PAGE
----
“I think we’re seeing a lot of lawmakers in denial here,” he said. “They want to grow the force, have been pushing for that, but are ignoring (Trump’s) comments on reducing security missions because it doesn’t fit with their goals.”
But advocates for the end-strength boost say the confusion around Trump’s long-term plans doesn’t change the reality of personnel gaps in the services today. The suggested drawdowns in Europe and the Pacific aren’t firm policy yet, and could give way to increased military demands instead of reduced expectations.
“Remember what has happened over the last several years: In order to have units ready to deploy, we’ve cannibalized other units,” said Mac Thornberry, R-Texas, chairman of the House Armed Services Committee. “A lot of this end-strength increase is to fill in those holes.
“The bigger geo-strategic decisions don’t affect the need to make units whole.”
Bartles said the problem is particularly visible in the Army, where nearly two decades of increase operations tempo have created chronic understaffing problems for numerous units. Gary Schmitt, resident scholar at the American Enterprise Institute, said some rotational brigades in places like Europe have been operating at 80 percent capacity for an extended period.
“This end-strength isn’t adding whole new brigades,” he said. “They want to make sure everyone is fully manned. So no matter what the bigger policies are, they believe they’re doing the right thing in adding more troops.”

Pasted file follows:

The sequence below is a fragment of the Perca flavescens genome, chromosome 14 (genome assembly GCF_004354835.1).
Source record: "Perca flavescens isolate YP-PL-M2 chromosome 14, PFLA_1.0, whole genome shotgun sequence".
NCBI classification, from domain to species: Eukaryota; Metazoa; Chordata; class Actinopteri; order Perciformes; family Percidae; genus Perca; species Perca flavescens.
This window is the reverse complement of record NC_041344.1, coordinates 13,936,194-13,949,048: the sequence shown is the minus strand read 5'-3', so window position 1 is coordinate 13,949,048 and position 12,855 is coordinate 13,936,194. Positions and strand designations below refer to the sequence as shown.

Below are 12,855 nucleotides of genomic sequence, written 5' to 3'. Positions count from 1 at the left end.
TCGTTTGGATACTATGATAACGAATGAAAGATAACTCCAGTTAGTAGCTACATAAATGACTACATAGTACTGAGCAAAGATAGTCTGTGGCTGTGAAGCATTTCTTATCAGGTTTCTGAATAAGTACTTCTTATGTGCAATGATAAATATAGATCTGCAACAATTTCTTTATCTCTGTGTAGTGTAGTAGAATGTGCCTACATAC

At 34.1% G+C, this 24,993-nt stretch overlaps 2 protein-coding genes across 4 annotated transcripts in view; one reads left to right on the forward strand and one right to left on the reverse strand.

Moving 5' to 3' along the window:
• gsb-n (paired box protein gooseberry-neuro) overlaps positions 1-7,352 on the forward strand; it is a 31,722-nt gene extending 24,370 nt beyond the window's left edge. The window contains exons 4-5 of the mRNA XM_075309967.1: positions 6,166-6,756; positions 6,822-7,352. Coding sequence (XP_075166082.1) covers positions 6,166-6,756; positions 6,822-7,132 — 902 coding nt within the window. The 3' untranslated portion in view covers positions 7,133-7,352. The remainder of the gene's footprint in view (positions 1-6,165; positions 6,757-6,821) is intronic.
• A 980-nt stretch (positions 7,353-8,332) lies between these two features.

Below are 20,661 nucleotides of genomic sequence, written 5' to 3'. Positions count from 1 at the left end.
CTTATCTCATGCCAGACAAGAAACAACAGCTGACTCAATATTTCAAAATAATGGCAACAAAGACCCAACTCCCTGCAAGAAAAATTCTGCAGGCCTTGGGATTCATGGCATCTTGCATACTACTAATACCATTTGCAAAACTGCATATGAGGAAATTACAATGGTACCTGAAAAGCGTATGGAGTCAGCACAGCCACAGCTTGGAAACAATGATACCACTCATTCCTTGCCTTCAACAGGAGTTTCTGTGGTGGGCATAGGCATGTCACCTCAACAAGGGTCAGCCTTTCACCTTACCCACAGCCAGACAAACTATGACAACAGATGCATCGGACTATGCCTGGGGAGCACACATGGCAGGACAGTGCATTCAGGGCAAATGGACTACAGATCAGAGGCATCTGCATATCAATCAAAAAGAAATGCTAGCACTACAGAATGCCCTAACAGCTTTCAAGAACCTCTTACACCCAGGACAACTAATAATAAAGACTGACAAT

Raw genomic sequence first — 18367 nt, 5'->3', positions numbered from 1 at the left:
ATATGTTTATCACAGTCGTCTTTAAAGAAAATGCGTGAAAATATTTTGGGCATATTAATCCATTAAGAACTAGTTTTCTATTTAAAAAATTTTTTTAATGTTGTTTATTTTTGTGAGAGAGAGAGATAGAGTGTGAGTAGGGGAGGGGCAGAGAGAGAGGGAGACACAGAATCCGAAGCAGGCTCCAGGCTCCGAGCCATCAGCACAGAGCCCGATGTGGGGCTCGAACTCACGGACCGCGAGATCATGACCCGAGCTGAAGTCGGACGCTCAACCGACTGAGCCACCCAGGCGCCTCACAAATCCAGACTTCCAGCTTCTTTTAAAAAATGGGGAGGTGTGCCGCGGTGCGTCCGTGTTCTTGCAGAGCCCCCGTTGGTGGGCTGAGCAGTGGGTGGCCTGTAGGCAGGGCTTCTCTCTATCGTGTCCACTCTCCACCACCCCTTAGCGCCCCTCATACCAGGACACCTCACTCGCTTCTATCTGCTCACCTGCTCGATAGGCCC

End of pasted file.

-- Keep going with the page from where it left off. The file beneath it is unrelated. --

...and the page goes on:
House lawmakers approved the full 15,600 troop boost in their draft of the annual defense authorization bill earlier this spring. Senate Armed Services Committee members only backed roughly half that figure, arguing that better clarity is needed on those extra troops’ roles and missions before adding the extra service members.
“We’ve been working with the department, we’re getting additional information from the Defense Department to justify the end-strength,” said Sen. Thom Tillis, R-N.C., and chair of the Senate Armed Services Committee’s panel on personnel.
“We have concerns with the out-year obligations for end-strength, but when we’ve spoken with the department, they’re working on finding resources. I’m open to that. We just have to find a way to fill those gaps.”
The two panels are now negotiating the final personnel target in the authorization bill’s conference committee. Regardless of how that work unfolds in coming days, the military is expected to see some end strength increase approved by Congress later this summer.
Leo covers Congress, Veterans Affairs and the White House for Military Times. He has covered Washington, D.C. since 2004, focusing on military personnel and veterans policies. His work has earned numerous honors, including a 2009 Polk award, a 2010 National Headliner Award, the IAVA Leadership in Journalism award and the VFW News Media award.